Ten things to remember about organizational change during a time of change

Ten things to remember about organizational change during a time of change

Amid the COVID-19 pandemic, strengthen your business’s necessary change activities with proven principles of organizational change. In doing so, you’ll make changes that are more durable, and that will help your organization navigate the current turbulence.

COVID-19 has forced organizations to alter how they work so they can survive through lockdowns, lost revenue, reduced workforces, and unsteady economic conditions. Some changes have focused on retrenchment: How can we operate with a skeleton staff and diminished resources, and still meet essential customer needs? Other changes have provided an opportunity: As a McKinsey & Company study found, one large retailer was able to launch a curbside-delivery business in two days, instead of the 18 months that the original workplan estimated.1

For those organizations that have been able to survive (so far), the pandemic has revealed an important lesson: Under pressure, they can make changes quickly. However, to ensure the changes are strategically smart and sustainable, don’t overlook the fundamentals about organizational change that apply even in a time of massive shifts.

Here are ten principles that can help you succeed with organizational change, along with “COVID corollaries” that allow you to adapt the principles to fit our extraordinary circumstances.


Ten principles about successful organizational change (and corollaries for the pandemic)

  1. Strategic change is the best change for the long term. Any organizational change will be most beneficial and long-lasting if it is in service to a higher, larger goal to advance the business. Change requires time, energy, and resources, and so it’s best to choose changes that serve an important business objective.
    COVID corollary: When your organization is confronting survival, ask: What changes will make us most viable?
  2. Examine current reality to inform how you define and design the change. We create change in response to some aspect of the current state that is no longer working well. To know what to change, understand reality fully and unflinchingly, and then design a change that will address it and make things better.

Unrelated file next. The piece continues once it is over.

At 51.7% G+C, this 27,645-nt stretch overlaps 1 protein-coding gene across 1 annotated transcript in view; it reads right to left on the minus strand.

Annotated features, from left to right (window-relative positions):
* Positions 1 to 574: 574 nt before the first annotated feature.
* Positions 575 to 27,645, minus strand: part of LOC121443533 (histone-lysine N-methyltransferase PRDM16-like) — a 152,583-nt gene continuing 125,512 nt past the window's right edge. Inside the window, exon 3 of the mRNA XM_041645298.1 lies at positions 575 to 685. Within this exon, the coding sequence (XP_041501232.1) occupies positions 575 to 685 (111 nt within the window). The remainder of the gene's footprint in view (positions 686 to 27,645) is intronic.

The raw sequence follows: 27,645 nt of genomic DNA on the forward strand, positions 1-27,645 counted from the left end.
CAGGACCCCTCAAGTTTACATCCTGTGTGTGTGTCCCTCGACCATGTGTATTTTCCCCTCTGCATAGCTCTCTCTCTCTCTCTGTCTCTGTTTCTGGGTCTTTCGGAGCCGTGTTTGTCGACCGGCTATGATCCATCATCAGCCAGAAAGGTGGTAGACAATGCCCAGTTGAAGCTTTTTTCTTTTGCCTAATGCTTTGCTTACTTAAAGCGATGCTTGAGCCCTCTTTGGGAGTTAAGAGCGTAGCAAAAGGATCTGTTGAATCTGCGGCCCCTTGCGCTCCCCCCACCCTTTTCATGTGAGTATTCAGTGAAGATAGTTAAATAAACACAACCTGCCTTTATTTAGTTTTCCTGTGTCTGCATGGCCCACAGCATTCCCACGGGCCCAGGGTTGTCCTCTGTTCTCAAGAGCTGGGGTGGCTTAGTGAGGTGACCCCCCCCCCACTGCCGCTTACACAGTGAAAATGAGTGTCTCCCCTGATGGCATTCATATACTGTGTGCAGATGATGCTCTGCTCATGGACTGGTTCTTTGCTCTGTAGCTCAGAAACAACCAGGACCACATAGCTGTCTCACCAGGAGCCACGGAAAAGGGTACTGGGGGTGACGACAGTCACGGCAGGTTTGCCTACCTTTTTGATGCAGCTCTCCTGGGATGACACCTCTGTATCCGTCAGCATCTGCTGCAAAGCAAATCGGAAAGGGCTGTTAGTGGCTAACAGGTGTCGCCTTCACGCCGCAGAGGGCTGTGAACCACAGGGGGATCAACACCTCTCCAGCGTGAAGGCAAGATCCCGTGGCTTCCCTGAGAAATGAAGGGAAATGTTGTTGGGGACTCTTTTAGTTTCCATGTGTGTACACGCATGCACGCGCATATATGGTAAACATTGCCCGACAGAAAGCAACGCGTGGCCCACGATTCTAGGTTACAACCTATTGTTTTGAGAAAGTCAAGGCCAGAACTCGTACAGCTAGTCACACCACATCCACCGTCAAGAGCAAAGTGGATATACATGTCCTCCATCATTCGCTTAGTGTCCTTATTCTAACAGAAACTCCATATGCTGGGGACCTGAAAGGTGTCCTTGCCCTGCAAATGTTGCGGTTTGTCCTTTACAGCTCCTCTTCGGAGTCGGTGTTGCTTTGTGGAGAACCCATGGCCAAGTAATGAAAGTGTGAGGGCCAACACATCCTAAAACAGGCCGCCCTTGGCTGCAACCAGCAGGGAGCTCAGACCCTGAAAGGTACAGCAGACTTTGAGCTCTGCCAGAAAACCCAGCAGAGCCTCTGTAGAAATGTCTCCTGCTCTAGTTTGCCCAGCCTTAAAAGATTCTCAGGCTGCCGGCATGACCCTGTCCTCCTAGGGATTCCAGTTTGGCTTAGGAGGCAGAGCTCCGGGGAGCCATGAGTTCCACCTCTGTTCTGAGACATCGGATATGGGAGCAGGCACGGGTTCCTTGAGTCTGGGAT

COVID corollary: When reality itself keeps shifting, know that your change plans may have to shift as well. But always ask: What’s happening now, and what change is called for in response?
  3. Where possible, invite the people affected by a change to co-create it. People are always more invested in a change if they participate in defining, designing, and implementing it. They will feel ownership for the change if you bring them into the change process as co-authors, preferably from the very beginning.
    COVID corollary: During a time of uncertainty and surprises, gather strength by banding together with your employees and stakeholders, and inviting their creative contributions to shape the changes that will help your organization survive, even thrive.
  4. Make a change plan and follow it. There are logical, proven steps for successful organizational changes. Map the steps and then go through them one at a time. Don’t rush to implement your change without laying the foundation first.
    COVID corollary: Know and understand the steps for successful organizational change, and then streamline them to keep pace with the condensed timeframes and resource constraints the pandemic may impose.
  5. Harness your assets to make the change proceed more smoothly. What does your organization do well, and where does it have strength? And, in the area you hope to change, what’s already working well that might provide clues about how the change could happen faster and more easily? By tapping into these assets and insights, change can often become less daunting and more energizing.